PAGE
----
THE NORTH-EAST has the highest mortality rates in the country, according to new statistics.

Research from the Office of National Statistics also reveals Middlesbrough has twice the death rates of many other places in the country, the highest mortality rates for women and the tenth highest for men.

The analysis of death rates – based on figures from 2012 – shows that the region as a whole has 592.9 deaths per 100,000 population, compared to a national average of 538.6.

In Middlesbrough, that figure is more than doubled, standing at 1144.7 for women and 1399 for men.

The North-East’s high mortality rates could be a reflection of its status as one of the most deprived regions in the country, coupled with a higher than average amount of deaths related to alcohol and smoking.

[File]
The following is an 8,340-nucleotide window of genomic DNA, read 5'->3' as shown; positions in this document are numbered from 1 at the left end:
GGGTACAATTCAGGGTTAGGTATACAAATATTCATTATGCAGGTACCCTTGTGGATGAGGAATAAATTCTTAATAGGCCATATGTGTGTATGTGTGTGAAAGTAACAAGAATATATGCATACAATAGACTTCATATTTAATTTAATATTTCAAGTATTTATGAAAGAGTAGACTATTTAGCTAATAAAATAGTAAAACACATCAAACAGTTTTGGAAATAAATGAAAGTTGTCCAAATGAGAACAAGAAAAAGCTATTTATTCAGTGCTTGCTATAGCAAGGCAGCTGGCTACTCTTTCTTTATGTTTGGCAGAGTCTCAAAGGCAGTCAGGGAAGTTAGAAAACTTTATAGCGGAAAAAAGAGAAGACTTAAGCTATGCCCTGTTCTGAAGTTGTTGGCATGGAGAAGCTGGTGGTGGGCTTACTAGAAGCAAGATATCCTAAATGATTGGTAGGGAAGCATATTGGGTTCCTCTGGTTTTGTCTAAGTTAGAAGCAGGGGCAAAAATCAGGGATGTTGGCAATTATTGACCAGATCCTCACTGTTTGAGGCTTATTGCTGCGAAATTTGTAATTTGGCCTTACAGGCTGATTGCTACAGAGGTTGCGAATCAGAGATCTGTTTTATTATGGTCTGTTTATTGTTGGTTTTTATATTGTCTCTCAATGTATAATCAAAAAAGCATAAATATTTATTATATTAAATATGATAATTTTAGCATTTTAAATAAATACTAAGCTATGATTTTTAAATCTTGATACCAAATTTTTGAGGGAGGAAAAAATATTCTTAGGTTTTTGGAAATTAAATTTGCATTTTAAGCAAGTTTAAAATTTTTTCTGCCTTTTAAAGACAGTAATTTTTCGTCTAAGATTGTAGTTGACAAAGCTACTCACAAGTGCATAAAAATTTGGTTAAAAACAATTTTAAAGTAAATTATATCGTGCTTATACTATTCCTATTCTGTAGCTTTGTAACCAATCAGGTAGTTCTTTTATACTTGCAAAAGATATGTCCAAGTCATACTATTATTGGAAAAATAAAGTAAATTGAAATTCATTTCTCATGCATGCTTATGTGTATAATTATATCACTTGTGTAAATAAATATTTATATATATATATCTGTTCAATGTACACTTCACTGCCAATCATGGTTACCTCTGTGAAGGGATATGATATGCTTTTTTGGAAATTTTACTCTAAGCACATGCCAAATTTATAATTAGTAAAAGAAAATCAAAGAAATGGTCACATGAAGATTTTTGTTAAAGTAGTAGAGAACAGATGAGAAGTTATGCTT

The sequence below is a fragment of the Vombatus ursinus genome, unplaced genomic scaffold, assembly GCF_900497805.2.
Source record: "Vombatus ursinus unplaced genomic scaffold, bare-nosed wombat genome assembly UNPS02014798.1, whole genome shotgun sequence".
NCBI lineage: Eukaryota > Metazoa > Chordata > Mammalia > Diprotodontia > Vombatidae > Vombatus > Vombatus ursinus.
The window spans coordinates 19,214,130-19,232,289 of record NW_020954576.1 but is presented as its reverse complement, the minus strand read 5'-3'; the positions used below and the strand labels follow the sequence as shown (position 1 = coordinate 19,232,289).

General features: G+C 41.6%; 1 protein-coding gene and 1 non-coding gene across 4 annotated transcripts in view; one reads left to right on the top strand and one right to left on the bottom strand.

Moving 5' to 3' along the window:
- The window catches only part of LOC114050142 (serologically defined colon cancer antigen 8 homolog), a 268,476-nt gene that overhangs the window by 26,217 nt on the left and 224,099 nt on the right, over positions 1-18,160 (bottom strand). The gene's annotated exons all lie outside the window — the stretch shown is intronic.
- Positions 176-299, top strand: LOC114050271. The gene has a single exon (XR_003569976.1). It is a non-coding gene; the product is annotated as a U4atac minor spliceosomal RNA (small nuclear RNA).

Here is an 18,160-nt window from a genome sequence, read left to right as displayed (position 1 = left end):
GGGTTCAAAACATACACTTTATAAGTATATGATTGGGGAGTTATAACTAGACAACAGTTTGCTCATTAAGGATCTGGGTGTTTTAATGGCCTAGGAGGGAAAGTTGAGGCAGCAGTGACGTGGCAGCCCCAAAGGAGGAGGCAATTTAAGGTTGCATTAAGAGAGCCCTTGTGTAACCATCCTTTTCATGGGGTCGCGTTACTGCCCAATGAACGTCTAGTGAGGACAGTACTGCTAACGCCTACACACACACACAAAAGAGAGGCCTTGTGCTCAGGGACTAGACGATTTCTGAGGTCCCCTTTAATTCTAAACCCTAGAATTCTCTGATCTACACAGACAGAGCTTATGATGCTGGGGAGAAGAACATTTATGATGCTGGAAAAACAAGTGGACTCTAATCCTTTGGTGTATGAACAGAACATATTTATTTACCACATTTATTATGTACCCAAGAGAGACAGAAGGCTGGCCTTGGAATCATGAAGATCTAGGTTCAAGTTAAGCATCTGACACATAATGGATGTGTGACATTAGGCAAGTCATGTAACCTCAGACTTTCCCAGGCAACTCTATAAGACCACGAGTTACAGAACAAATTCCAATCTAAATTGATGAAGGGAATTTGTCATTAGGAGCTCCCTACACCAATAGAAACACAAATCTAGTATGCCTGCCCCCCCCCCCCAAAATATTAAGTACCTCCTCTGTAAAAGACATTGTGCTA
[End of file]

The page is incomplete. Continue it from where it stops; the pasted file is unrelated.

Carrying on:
The study links the figures to differences in wealth, employment levels and health factors, saying: “The substantial variation in mortality rates between different local areas reflects underlying differences in factors such as income deprivation, socio-economic status and health behaviour, for example smoking and alcohol consumption.”

The death rate in England and Wales rose by 3.1 per cent in 2012 with 499,331 deaths registered.

The most common cause of death was cancer, which accounted for 29 per cent of all deaths and was followed by circulatory diseases such as heart attacks and strokes.

The town with the highest overall mortality rate was Blackpool, with 721 deaths per 100,000, while Christchurch had the lowest, with 379.6 deaths.

The region with the lowest mortality rate was the South-East, which had 482.8 deaths per 100,000 population.